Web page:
Leah Sandals: Your work has many facets—political, sexual, artistic, historical. What most drives your artmaking practice?
Kent Monkman: Those elements seem kind of interwoven to me. I think every artist is driven by different things. Those motivations can change from day to day, as well as between bodies of work and individual works. Sometimes the political becomes more important, other times, it’s the emotional experience.
I guess I’m driven by wanting to create strong works of art. Aside from whatever the statement might be, it’s about making strong works of art that are challenging to myself and to a viewer.
LS: You have come up with some great ideas for works in addition to executing them really well. Les Castors du Roi at the Musée des beaux-arts de Montréal is one work that comes to mind—the idea is at once really funny, because it’s so absurd, and also really sad, because it references a violent history. How do you know when an idea is going to work? Or how do you know when it goes too far?
KM: I don’t know. I think that’s the beauty of having a practice as a painter. My work is different from conceptual art, where the idea is the most important part. When you are actually making a work of art, there’s a kind of transformation that happens in that process. You have a strong idea that propels the work, but you don’t really know how it’s going to turn out. That’s what makes it exciting and dangerous and thrilling all at the same time—the transformation that happens through the contact with your medium.
And some things fail. They don’t always, but it happens. I think that’s also part of being an artist: you can’t always expect everything to succeed, especially if you’re pushing yourself or exploring new territory. In that case, you know some things will fail. Part of it is you have to be okay with that—and if you’re not, you probably shouldn’t be making art.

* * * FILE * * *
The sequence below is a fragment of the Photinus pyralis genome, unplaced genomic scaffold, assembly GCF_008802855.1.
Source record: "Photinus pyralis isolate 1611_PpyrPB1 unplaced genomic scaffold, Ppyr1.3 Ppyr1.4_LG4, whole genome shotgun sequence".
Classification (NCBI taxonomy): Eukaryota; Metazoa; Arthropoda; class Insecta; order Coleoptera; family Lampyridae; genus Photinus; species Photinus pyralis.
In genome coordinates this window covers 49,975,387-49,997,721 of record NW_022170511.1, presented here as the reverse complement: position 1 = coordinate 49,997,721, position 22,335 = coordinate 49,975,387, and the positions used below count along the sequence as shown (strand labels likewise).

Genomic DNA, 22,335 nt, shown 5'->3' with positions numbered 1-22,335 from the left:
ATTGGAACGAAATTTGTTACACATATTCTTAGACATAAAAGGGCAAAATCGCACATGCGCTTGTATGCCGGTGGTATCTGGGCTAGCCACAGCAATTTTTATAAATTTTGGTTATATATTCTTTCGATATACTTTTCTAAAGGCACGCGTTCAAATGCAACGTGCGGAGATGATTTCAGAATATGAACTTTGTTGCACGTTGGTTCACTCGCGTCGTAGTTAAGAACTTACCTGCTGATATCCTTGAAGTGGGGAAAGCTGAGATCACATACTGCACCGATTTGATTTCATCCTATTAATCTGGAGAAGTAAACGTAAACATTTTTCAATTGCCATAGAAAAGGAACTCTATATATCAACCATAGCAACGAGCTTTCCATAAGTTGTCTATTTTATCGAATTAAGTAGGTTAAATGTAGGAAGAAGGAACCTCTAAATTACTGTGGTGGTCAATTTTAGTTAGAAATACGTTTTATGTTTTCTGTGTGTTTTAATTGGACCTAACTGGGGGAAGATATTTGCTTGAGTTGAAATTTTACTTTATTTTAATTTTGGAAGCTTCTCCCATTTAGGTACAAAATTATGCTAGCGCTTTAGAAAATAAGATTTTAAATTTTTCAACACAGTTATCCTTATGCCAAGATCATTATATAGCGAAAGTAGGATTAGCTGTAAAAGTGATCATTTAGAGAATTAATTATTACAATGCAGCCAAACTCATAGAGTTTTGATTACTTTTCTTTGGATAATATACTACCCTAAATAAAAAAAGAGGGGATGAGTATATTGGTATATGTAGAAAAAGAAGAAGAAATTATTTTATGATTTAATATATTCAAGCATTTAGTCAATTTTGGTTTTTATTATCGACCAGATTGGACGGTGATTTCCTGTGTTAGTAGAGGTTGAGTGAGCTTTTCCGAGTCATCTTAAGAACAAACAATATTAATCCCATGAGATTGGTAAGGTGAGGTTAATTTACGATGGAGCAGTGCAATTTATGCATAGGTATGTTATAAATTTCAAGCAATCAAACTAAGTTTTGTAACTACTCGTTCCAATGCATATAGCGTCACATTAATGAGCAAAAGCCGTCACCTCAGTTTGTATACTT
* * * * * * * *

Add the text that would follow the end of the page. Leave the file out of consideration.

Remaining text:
LS: So as an example, can you talk a bit about the process around Castors du Roi?
KM: It started in conversation with MBAM curator Jacques Des Rochers, who curated the historical gallery that that painting was commissioned for. He sent me images from the period of New France. I had come across some hunting paintings that were commissioned by the king of France at the time that the French lost the New France to the Brits, too.
Interestingly, there was nothing representative of North America in those latter hunting paintings.
So that was where the idea came from: bringing forward my own research about that New France period and meeting Jacques, who brought forward other iconography, and then bringing those different ideas together. It started with sketches and feedback on sketches, and it was really helpful to work with someone who had a strong knowledge of the iconography from that period.